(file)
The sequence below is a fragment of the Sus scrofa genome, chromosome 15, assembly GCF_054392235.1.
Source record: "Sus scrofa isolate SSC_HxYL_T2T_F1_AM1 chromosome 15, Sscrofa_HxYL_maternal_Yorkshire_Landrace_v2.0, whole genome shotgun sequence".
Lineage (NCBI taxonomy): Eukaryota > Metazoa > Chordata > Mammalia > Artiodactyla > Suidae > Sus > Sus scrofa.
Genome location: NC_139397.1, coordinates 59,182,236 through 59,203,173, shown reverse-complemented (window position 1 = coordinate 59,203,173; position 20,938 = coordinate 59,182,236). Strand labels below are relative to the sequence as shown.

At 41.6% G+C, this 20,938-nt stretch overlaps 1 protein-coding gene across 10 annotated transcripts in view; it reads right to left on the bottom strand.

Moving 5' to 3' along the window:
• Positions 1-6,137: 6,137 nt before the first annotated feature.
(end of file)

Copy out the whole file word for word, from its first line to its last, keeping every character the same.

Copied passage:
The sequence below is a fragment of the Sus scrofa genome, chromosome 15, assembly GCF_054392235.1.
Source record: "Sus scrofa isolate SSC_HxYL_T2T_F1_AM1 chromosome 15, Sscrofa_HxYL_maternal_Yorkshire_Landrace_v2.0, whole genome shotgun sequence".
Lineage (NCBI taxonomy): Eukaryota > Metazoa > Chordata > Mammalia > Artiodactyla > Suidae > Sus > Sus scrofa.
Genome location: NC_139397.1, coordinates 59,182,236 through 59,203,173, shown reverse-complemented (window position 1 = coordinate 59,203,173; position 20,938 = coordinate 59,182,236). Strand labels below are relative to the sequence as shown.

At 41.6% G+C, this 20,938-nt stretch overlaps 1 protein-coding gene across 10 annotated transcripts in view; it reads right to left on the bottom strand.

Moving 5' to 3' along the window:
• Positions 1-6,137: 6,137 nt before the first annotated feature.